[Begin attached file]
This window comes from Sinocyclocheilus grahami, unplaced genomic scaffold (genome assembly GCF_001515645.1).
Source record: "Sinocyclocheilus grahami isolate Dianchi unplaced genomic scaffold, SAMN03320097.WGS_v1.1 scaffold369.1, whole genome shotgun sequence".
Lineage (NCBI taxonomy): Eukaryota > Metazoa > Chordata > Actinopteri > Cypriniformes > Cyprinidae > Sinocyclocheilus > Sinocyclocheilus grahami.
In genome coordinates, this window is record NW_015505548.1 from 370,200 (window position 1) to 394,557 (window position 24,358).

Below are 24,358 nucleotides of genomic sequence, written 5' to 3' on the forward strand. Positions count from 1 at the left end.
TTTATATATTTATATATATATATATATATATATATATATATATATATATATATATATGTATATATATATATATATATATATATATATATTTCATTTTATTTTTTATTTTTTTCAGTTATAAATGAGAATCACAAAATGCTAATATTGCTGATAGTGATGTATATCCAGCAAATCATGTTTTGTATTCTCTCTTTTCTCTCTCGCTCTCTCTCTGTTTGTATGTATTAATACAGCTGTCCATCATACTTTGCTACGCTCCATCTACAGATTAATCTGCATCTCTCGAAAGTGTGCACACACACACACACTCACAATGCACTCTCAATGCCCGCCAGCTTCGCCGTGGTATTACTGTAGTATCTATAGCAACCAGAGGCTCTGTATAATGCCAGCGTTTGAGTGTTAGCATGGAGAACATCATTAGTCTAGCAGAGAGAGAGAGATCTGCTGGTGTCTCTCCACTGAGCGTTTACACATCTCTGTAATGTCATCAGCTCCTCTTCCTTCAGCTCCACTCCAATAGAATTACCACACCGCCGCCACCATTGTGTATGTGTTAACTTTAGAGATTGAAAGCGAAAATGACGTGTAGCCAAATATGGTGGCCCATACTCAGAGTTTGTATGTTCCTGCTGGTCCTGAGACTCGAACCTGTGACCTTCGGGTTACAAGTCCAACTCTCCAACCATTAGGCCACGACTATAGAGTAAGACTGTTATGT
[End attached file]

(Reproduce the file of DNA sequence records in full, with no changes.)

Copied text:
This window comes from Sinocyclocheilus grahami, unplaced genomic scaffold (genome assembly GCF_001515645.1).
Source record: "Sinocyclocheilus grahami isolate Dianchi unplaced genomic scaffold, SAMN03320097.WGS_v1.1 scaffold369.1, whole genome shotgun sequence".
Lineage (NCBI taxonomy): Eukaryota > Metazoa > Chordata > Actinopteri > Cypriniformes > Cyprinidae > Sinocyclocheilus > Sinocyclocheilus grahami.
In genome coordinates, this window is record NW_015505548.1 from 370,200 (window position 1) to 394,557 (window position 24,358).

Below are 24,358 nucleotides of genomic sequence, written 5' to 3' on the forward strand. Positions count from 1 at the left end.
TTTATATATTTATATATATATATATATATATATATATATATATATATATATATATATGTATATATATATATATATATATATATATATATTTCATTTTATTTTTTATTTTTTTCAGTTATAAATGAGAATCACAAAATGCTAATATTGCTGATAGTGATGTATATCCAGCAAATCATGTTTTGTATTCTCTCTTTTCTCTCTCGCTCTCTCTCTGTTTGTATGTATTAATACAGCTGTCCATCATACTTTGCTACGCTCCATCTACAGATTAATCTGCATCTCTCGAAAGTGTGCACACACACACACACTCACAATGCACTCTCAATGCCCGCCAGCTTCGCCGTGGTATTACTGTAGTATCTATAGCAACCAGAGGCTCTGTATAATGCCAGCGTTTGAGTGTTAGCATGGAGAACATCATTAGTCTAGCAGAGAGAGAGAGATCTGCTGGTGTCTCTCCACTGAGCGTTTACACATCTCTGTAATGTCATCAGCTCCTCTTCCTTCAGCTCCACTCCAATAGAATTACCACACCGCCGCCACCATTGTGTATGTGTTAACTTTAGAGATTGAAAGCGAAAATGACGTGTAGCCAAATATGGTGGCCCATACTCAGAGTTTGTATGTTCCTGCTGGTCCTGAGACTCGAACCTGTGACCTTCGGGTTACAAGTCCAACTCTCCAACCATTAGGCCACGACTATAGAGTAAGACTGTTATGT